Fifty years ago Wednesday, Martin Luther King Jr. delivered his famous “I Have a Dream” speech during the March on Washington. A well-known sentence from the message encapsulated his vision: “I have a dream that my four little children will one day live in a nation where they will not be judged by the color of their skin but by the content of their character.”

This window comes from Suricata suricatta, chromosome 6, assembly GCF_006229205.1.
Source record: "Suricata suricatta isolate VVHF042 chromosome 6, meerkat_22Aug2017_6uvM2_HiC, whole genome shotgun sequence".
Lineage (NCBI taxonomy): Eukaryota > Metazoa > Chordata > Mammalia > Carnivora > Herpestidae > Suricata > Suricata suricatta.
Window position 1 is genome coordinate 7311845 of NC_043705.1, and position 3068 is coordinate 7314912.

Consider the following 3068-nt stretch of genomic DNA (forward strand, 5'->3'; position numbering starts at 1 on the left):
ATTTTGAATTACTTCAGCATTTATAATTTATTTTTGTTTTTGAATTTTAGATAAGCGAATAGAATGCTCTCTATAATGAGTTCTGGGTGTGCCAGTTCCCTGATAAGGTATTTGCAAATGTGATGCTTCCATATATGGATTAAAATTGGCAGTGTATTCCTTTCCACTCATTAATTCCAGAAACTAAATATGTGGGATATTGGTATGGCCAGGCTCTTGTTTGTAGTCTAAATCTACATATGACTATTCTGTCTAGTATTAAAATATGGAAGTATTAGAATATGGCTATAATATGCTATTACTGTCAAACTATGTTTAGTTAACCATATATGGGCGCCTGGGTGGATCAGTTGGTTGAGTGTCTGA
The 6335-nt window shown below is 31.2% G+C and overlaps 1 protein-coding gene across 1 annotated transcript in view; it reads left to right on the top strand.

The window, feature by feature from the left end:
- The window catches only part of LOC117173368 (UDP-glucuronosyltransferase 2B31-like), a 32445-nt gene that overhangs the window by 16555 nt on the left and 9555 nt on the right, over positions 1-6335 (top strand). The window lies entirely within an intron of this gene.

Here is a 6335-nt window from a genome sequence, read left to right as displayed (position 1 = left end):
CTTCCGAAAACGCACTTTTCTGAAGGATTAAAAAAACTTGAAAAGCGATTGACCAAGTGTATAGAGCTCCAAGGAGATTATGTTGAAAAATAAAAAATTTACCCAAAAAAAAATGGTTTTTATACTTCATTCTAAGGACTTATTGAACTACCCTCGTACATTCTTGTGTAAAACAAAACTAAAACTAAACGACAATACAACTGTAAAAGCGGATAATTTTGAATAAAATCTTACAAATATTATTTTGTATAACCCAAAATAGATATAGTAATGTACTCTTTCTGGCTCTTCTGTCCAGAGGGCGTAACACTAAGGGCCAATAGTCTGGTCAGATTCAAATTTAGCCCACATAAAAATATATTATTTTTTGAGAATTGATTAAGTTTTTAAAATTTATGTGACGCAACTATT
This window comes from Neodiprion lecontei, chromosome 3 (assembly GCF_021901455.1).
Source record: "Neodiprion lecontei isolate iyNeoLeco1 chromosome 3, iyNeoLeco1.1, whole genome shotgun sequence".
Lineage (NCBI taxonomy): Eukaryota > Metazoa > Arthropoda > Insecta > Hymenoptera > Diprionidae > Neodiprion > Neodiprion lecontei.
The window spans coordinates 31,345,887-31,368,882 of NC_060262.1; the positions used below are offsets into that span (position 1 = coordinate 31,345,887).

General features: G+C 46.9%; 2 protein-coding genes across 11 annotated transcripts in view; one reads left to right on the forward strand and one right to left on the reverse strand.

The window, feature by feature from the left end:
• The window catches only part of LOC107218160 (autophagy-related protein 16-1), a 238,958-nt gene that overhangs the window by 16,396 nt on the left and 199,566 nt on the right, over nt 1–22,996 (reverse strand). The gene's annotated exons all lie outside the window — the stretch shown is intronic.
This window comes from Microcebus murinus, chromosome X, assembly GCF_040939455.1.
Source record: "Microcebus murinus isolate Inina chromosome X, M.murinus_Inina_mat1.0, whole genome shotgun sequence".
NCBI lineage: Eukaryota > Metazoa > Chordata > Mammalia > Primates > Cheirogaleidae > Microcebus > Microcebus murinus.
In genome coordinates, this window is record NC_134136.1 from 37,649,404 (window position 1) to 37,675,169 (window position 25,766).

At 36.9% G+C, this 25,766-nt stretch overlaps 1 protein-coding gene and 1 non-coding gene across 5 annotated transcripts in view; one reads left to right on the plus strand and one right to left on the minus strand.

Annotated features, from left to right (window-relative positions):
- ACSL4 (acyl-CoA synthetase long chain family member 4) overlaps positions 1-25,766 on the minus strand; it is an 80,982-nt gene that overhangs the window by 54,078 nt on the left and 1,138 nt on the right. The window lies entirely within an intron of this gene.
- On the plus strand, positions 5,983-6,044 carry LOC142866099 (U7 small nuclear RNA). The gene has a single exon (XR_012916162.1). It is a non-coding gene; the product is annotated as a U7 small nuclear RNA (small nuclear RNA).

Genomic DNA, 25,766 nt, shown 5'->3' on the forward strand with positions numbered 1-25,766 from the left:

America’s civil rights movement and racial balancing act have taken many twists and turns in the five decades since those words were spoken. What would Dr. King think of the current racial climate if he were alive today? Are modern leaders—who claim to be continuing King’s work—really fighting to achieve the colorblind society of judgement based on character that he envisioned?